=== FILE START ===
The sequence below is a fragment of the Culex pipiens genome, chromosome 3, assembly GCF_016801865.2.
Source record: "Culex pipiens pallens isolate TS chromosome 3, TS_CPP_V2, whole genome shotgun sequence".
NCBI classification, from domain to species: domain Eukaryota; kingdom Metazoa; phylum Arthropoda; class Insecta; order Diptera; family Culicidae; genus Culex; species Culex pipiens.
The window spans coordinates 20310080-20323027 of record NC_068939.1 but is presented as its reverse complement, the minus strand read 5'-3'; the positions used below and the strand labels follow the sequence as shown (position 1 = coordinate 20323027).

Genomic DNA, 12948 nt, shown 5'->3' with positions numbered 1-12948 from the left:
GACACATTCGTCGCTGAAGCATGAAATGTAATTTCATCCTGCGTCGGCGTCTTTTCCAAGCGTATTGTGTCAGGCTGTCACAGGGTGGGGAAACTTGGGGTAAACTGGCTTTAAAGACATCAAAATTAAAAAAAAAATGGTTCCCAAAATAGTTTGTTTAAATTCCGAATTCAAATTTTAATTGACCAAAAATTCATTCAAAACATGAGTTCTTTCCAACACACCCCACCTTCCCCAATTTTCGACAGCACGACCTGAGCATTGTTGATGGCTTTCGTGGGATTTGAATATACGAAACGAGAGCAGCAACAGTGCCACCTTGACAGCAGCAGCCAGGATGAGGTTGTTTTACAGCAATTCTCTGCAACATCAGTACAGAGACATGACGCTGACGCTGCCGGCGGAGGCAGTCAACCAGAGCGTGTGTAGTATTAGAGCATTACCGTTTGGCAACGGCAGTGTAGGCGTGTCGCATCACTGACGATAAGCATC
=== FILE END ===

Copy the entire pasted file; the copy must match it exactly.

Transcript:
The sequence below is a fragment of the Culex pipiens genome, chromosome 3, assembly GCF_016801865.2.
Source record: "Culex pipiens pallens isolate TS chromosome 3, TS_CPP_V2, whole genome shotgun sequence".
NCBI classification, from domain to species: domain Eukaryota; kingdom Metazoa; phylum Arthropoda; class Insecta; order Diptera; family Culicidae; genus Culex; species Culex pipiens.
The window spans coordinates 20310080-20323027 of record NC_068939.1 but is presented as its reverse complement, the minus strand read 5'-3'; the positions used below and the strand labels follow the sequence as shown (position 1 = coordinate 20323027).

Genomic DNA, 12948 nt, shown 5'->3' with positions numbered 1-12948 from the left:
GACACATTCGTCGCTGAAGCATGAAATGTAATTTCATCCTGCGTCGGCGTCTTTTCCAAGCGTATTGTGTCAGGCTGTCACAGGGTGGGGAAACTTGGGGTAAACTGGCTTTAAAGACATCAAAATTAAAAAAAAAATGGTTCCCAAAATAGTTTGTTTAAATTCCGAATTCAAATTTTAATTGACCAAAAATTCATTCAAAACATGAGTTCTTTCCAACACACCCCACCTTCCCCAATTTTCGACAGCACGACCTGAGCATTGTTGATGGCTTTCGTGGGATTTGAATATACGAAACGAGAGCAGCAACAGTGCCACCTTGACAGCAGCAGCCAGGATGAGGTTGTTTTACAGCAATTCTCTGCAACATCAGTACAGAGACATGACGCTGACGCTGCCGGCGGAGGCAGTCAACCAGAGCGTGTGTAGTATTAGAGCATTACCGTTTGGCAACGGCAGTGTAGGCGTGTCGCATCACTGACGATAAGCATC